Tuesday, August 28, 2007

DX9 and DX10 performance compared

THERE ARE two evaluations of DX9 v DX10 image quality and performance out today, both of which make for interesting reading for graphics fanboys.

The first is here on FiringSquad, and compares BioShock in the two iterations of Microsoft's 3D spec, running on the GeForce 8800 and Radeon 2900. In terms of image quality, the guys were barely able to distinguish any difference whatsoever except when it comes to particle effects, such as fog and smoke. So much for new paradigms in PC gaming.

In terms of performance, what we find is that ATI is lacking behind substantially. The 1GB 2900 XT, under DX10, is given a beating by the 8800 GTS in every test except for the 2560x1600 resolution, where the numbers all flatten out due to the poor performance. In most cases, the DX10 path is marginally faster than the DX9, presumably down to performance enhancements baked in.

The second test is here at HardOCP, where Brent and Kyle put the ringers on Call of Juarez, the DX10 game that ATI has bundled with a number of 2900 XT cards. Unlike Bioshock, Juarez offers big differences in visual quality between the two DX paths. Texture quality is much higher under DX10, and the difference is likened to playing two different games. There is also a much nicer HDR lighting implementation in DX10, as well as some shinier water effects with better blending.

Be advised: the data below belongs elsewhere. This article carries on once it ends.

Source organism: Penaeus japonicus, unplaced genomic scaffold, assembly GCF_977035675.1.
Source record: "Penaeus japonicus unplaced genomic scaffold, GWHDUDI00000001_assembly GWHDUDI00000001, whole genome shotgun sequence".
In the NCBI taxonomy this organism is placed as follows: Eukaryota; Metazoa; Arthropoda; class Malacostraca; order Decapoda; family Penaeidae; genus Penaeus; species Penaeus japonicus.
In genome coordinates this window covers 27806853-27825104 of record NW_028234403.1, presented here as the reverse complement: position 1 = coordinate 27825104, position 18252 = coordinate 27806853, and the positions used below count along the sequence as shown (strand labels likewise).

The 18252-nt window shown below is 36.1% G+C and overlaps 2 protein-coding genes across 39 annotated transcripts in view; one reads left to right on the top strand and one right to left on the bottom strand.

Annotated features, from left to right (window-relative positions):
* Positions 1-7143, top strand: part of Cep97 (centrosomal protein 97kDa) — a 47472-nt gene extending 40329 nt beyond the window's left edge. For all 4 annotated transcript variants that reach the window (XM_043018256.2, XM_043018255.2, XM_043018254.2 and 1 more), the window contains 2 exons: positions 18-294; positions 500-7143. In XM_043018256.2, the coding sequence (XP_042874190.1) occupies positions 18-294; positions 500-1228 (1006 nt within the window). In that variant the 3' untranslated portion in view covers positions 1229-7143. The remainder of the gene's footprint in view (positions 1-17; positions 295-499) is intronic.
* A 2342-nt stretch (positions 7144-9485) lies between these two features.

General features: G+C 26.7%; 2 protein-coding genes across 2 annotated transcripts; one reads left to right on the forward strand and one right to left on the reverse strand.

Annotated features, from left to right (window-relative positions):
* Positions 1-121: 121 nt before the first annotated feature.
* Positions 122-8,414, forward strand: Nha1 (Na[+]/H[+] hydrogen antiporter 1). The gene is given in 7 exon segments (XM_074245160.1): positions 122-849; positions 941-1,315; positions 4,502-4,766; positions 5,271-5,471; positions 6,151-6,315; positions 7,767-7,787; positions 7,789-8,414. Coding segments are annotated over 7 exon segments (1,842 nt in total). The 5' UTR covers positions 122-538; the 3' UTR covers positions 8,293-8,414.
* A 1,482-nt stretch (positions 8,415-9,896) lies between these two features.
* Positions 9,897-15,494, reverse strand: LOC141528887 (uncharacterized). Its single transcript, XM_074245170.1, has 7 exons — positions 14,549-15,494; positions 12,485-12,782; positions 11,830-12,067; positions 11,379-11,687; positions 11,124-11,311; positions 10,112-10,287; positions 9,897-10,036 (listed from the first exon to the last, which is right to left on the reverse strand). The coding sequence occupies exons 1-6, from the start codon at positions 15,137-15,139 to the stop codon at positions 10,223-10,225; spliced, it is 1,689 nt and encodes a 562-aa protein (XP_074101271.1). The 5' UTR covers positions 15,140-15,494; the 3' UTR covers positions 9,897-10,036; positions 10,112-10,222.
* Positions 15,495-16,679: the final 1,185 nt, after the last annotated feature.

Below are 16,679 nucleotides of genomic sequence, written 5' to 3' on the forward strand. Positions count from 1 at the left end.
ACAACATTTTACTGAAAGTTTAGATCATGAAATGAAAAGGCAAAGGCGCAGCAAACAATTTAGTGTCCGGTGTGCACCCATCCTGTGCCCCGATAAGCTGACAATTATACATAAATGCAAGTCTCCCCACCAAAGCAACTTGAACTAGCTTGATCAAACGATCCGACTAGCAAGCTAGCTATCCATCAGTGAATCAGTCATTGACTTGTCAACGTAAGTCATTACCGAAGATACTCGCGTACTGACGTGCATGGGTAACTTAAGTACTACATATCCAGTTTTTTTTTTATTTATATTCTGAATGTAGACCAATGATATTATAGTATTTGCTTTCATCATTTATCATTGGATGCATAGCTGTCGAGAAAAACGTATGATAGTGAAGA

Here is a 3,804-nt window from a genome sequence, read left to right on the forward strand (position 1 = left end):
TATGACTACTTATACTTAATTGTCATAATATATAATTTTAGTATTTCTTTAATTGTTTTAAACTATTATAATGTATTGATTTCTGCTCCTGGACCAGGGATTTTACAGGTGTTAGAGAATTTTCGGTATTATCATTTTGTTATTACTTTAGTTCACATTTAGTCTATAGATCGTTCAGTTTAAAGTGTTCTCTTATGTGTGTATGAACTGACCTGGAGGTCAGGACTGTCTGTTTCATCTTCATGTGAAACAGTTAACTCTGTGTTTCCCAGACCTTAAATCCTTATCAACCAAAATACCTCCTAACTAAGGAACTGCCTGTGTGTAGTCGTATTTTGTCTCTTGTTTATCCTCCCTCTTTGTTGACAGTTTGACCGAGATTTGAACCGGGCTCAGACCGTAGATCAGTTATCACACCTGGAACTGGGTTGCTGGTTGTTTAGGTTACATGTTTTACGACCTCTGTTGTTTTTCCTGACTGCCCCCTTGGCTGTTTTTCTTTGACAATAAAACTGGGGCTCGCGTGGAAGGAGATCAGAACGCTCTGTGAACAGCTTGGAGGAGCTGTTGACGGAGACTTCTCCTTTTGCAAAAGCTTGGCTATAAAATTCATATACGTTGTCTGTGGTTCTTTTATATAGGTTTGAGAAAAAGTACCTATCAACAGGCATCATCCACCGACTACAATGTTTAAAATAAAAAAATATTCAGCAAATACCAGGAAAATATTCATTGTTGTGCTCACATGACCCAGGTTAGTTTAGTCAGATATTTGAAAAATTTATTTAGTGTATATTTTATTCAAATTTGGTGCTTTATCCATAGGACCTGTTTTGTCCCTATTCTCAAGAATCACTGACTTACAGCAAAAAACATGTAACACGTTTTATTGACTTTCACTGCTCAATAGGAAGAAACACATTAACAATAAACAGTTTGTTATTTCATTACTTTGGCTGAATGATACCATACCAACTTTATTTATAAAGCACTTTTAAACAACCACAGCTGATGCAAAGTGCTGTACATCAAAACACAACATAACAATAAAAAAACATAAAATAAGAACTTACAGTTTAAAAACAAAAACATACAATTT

So, it seems, there is some difference to crow about - although it is our suspicion that, given the time and inclination, most of the flasher DX10 features could be retro-fitted without much hassle, and the differences are more a product of time and money than capability.

Under DX9, the Radeon 2900 is faster than the 8800 GTS, even the 640Mb version. The same is true under DX10, although performance overall is lower - performance drops off by as much as 30% with the high-end path enabled. Obviously, the 8800 GTX kicks them both into touch, especially when you get to higher resolutions, but it's interesting to see DAAMIT's strong showing here.

The conclusion is that not only do ATI and Nvidia share identical image quality (certainly something to be pleased about) but also that 512MB is swiftly becoming the new minimum spec for cards when talking about DX10 compatibility at any resolution above 1280x1024. All those effects need them some memory space, we suspect.

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